“Every nymph needs a pimp”. And every dry fly fisherman needs floatant! Fish Pimp is a Boise, Idaho company that specializes in floatant, strike indicators, and line dressings. They were kind enough to give us some samples of their Fly Sauce liquid floatant, and 2-stage Shake-n-float dry floatant to try out and review. I tried out both floatants on the Gunnison river during our big fishing trip last week (you may have seen a photo or two on our Facebook page). I didn’t feel like I got enough opportunity to really test the floatant on long floats (those browns hit hard during the stone fly hatch!) so after the trip I came home and made up a floatant test rig so I could get a real side-by-side comparison as well.
When it comes to things like line dressing and floatant, convenience is my number one priority. If my fly isn’t floating, I don’t want to spend a lot of time remedying the problem. Time fixing a fly is time that the fly isn’t on the water, so whatever works fastest will be my pick. My typical go-to choice is an old bottle of Gink that I’ve had sitting in my fly vest for the last four years. Now that you know my preferences, let’s get on to the review.
The 2 Stage Shake-n-float is a really cool concept I’d never seen before with dry fly floatants. Floatant won’t help you much if you apply it on top of water, it needs to adhere directly to the fibers of the fly. For that reason, you should apply floatant while your dry fly is, well, dry. That’s a problem for me, because I usually don’t think about applying floatant until I can’t see my fly on the surface of the water anymore because it’s soaked through. That’s where the Shake-n-float really shines. The 2 stage Shake-n-float is a 2-chamber cylinder with a rotating head that allows access to only one chamber at a time. You put your fly in the top, close the lid, twist to “Step 1” and shake. Drying agent fills the fly chamber and sucks all the water out of your fly. Twist the lid to “Step 2” and shake, and floatant coats your fly and you’re ready to go!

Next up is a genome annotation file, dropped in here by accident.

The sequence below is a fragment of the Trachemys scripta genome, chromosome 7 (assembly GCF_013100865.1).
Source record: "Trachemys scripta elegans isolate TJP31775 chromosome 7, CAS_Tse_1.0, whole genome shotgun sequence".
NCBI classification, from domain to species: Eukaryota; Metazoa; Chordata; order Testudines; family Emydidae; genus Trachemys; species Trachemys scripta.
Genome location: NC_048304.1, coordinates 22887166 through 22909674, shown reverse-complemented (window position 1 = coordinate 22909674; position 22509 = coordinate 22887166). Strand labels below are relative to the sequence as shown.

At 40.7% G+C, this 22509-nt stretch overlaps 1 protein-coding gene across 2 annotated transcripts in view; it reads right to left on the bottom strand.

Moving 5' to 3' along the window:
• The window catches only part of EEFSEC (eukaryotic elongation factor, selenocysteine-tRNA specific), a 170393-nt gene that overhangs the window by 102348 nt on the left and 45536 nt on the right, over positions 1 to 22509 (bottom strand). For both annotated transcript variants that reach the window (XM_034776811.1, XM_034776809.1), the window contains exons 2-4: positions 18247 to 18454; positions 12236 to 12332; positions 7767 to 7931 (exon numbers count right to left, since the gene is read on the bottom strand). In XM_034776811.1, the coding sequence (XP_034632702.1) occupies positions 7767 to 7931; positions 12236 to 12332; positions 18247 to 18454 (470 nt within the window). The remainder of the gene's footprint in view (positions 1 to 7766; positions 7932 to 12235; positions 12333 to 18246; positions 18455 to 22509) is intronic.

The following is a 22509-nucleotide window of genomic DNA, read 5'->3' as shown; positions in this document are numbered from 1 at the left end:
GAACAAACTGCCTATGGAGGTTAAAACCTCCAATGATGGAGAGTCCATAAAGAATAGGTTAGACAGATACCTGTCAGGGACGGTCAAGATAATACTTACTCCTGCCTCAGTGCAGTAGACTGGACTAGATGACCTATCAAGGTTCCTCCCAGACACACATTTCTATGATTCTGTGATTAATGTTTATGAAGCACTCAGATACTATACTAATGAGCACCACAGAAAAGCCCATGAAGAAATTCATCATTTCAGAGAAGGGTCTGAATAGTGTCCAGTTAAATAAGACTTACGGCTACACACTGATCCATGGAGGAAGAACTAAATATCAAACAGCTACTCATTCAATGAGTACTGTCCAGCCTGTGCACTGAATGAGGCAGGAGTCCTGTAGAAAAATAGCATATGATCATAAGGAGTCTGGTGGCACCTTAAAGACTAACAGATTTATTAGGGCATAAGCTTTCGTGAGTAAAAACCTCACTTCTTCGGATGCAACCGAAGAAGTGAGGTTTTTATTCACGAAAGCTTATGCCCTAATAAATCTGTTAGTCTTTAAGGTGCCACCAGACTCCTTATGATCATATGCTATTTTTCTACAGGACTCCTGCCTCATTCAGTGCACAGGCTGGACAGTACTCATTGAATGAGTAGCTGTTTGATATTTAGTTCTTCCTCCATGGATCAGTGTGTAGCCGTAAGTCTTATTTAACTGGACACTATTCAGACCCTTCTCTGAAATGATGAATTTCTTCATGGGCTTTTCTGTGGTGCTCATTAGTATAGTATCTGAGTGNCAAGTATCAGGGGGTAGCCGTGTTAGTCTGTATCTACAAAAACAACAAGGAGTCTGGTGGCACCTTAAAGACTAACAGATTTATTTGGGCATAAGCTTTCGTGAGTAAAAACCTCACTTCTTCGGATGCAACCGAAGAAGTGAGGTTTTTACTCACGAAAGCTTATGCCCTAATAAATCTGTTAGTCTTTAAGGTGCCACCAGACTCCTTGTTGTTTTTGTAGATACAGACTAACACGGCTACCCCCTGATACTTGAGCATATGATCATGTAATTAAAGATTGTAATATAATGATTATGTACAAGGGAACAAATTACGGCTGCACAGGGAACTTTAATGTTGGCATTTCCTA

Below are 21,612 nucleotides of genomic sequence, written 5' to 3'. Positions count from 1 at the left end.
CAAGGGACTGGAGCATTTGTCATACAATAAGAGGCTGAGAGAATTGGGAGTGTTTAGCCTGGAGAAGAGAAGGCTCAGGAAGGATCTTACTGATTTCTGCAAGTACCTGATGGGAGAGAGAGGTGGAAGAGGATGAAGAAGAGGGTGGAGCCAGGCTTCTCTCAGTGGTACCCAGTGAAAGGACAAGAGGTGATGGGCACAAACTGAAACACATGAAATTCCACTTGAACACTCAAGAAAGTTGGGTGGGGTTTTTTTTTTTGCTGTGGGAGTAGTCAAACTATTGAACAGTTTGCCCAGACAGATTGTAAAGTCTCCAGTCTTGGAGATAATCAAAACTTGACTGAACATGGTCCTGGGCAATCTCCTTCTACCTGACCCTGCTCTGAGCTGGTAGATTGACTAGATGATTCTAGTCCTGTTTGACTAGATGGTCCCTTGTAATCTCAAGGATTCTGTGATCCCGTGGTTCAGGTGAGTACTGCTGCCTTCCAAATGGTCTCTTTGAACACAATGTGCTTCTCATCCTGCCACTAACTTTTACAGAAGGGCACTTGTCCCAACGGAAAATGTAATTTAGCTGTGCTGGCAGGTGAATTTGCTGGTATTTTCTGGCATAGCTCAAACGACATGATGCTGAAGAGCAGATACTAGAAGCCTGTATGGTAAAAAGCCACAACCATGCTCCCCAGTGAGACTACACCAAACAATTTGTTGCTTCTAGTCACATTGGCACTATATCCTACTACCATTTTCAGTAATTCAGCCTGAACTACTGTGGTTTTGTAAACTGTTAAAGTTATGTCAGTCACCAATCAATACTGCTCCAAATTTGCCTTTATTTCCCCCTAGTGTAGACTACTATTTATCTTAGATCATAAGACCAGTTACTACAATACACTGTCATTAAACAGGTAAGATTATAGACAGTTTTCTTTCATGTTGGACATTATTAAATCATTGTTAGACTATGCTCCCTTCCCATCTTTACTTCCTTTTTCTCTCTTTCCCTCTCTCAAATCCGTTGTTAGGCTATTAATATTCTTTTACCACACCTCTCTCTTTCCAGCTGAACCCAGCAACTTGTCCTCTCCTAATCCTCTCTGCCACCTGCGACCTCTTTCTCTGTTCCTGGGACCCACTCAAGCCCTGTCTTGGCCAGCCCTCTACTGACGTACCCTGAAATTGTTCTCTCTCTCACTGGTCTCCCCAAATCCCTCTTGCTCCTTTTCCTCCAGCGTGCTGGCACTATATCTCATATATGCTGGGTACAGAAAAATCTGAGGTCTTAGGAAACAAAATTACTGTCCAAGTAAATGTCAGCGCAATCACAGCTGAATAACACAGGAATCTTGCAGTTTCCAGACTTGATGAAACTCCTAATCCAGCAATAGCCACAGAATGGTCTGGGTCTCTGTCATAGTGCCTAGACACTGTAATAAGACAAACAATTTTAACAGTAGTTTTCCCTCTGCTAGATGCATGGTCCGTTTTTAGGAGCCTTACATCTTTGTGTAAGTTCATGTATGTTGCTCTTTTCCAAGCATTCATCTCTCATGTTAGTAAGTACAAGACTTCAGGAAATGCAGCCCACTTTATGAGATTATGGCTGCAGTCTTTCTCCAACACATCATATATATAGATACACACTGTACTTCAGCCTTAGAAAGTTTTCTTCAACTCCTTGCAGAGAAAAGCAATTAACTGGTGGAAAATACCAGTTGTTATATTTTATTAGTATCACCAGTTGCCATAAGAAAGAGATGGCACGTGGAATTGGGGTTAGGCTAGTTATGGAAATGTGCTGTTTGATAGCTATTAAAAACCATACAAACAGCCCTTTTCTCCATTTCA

It’s a nice, compact system, about 1.5x the size of a bottle of liquid floatant. The top chamber would fit a fly up to about a size 8. On the Gunnison we were fishing with size 4 and 6 flies, so it didn’t work at all for me in that situation.
However, it seems like a lot of the drying powder ends up clumping up and some of it gets stuck on the fly. Where does the moisture go when you’re done drying flies? Is the Step 1 chamber just going to fill up with clumps of used-up drying agent?
The instructions say you’re supposed to tap all of the drying agent back into the step 1 lower chamber before switching to step 2. I was able to get most of the drying agent back down into the lower chamber, but some was still clumped on the fly.
Twist the cylinder until the word “Step” on the red part lines up with “2” on the bottom part (180 degrees). Shake the floatant in to coat the fly, then tap it back down into the reservoir. Sounds simple enough, but I wonder how much is getting on my fly, since it already looks to be pretty well coated with drying agent?